NASA 905 was the first SCA. It was obtained from American Airlines in 1974. Shortly after it was accepted by NASA it was flown in a series of wake vortex research flights at the Dryden Flight Research Center in a study to seek ways of reducing turbulence produced by large aircraft. Pilots flying as much as several miles behind large aircraft have encountered wake turbulence that have caused control problems. The NASA study helped the Federal Aviation Administration modify flight procedures for commercial aircraft during airport approaches and departures.
Following the wake vortex studies, NASA 905 was modified by Boeing to its present SCA configuration and the aircraft was returned to Dryden for its role in the 1977 Space Shuttle Approach and Landing Tests (ALT). This series of eight captive and five free flights with the orbiter prototype Enterprise, in addition to ground taxi tests, validated the aircraft’s performance as an SCA, in addition to verifying the glide and landing characteristics of the orbiter configuration — paving the way for orbital flights.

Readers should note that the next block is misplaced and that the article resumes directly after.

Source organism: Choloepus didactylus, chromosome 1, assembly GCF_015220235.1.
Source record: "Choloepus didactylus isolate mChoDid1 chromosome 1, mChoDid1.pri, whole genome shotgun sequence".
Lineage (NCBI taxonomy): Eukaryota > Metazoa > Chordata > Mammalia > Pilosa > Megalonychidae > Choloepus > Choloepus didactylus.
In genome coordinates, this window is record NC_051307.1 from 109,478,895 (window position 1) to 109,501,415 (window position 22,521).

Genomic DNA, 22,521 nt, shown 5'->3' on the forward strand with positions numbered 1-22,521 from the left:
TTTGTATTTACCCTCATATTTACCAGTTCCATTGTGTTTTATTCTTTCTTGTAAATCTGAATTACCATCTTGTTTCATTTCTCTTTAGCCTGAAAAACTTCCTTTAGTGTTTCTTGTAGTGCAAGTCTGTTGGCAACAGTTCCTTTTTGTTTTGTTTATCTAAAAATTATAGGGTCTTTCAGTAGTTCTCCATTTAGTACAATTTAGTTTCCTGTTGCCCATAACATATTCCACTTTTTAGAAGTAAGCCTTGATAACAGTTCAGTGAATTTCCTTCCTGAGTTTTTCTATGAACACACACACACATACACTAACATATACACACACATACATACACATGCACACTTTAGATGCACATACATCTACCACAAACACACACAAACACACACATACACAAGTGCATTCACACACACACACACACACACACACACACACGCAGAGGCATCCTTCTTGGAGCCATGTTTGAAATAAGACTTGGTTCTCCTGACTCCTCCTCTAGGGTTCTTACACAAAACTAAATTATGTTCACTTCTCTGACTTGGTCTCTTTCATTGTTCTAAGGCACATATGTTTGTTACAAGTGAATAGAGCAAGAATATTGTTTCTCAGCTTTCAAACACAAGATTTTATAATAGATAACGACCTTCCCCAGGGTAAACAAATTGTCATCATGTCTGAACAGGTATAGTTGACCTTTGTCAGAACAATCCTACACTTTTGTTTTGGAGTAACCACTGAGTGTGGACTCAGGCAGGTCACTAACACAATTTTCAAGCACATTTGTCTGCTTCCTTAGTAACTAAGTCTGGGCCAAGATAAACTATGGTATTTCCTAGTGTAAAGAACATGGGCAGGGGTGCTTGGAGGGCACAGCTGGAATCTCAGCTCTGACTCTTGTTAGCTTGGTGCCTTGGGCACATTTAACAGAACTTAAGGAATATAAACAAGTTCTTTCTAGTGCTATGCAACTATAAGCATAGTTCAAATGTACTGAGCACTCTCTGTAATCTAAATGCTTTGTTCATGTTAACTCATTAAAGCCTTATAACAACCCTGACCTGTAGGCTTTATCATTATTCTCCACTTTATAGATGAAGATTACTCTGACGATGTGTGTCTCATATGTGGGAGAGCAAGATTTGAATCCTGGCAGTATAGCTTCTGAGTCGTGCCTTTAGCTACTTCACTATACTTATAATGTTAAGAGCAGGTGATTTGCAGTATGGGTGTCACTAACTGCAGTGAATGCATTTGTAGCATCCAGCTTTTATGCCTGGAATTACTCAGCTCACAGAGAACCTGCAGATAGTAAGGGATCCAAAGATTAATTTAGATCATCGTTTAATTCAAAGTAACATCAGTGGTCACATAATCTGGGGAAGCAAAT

A flight crew escape system, consisting of an exit tunnel extending from the flight deck to a hatch in the bottom of the fuselage, was installed during the modifications. The system also included a pyrotechnic system to activate the hatch release and cabin window release mechanisms. The flight crew escape system was removed from the NASA 905 following the successful completion of the ALT program.